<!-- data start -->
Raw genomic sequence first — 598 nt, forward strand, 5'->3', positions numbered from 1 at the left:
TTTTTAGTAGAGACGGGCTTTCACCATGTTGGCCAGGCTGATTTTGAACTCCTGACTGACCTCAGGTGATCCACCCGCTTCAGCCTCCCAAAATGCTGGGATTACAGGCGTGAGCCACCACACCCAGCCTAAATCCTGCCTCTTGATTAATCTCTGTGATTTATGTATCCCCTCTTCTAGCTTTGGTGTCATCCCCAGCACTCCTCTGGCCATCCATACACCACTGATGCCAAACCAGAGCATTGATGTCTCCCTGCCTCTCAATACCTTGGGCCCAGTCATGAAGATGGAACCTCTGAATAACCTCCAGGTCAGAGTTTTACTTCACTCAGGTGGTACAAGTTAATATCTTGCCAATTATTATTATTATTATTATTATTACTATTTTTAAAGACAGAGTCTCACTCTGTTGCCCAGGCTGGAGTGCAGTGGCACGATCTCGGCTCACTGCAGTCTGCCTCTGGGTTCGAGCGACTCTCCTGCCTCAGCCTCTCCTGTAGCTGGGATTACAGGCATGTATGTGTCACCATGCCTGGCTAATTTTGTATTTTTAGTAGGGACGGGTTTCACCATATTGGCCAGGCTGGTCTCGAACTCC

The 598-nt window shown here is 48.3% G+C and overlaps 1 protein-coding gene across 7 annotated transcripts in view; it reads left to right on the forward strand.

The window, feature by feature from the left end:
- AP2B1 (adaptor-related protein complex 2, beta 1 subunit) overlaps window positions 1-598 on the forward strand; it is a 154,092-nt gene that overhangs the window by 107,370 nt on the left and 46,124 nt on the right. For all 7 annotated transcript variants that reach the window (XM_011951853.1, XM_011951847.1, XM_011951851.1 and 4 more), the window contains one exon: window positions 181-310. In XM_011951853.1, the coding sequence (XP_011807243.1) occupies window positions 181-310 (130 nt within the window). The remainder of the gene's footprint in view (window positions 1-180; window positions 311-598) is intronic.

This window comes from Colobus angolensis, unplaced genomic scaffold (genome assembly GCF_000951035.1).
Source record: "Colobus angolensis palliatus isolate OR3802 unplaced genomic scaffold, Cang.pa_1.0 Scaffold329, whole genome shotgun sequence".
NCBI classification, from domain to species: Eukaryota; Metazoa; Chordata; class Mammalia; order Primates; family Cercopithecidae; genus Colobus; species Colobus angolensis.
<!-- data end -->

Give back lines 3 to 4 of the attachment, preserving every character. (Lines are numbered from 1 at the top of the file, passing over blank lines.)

The 598-nt window shown here is 48.3% G+C and overlaps 1 protein-coding gene across 7 annotated transcripts in view; it reads left to right on the forward strand.

The window, feature by feature from the left end: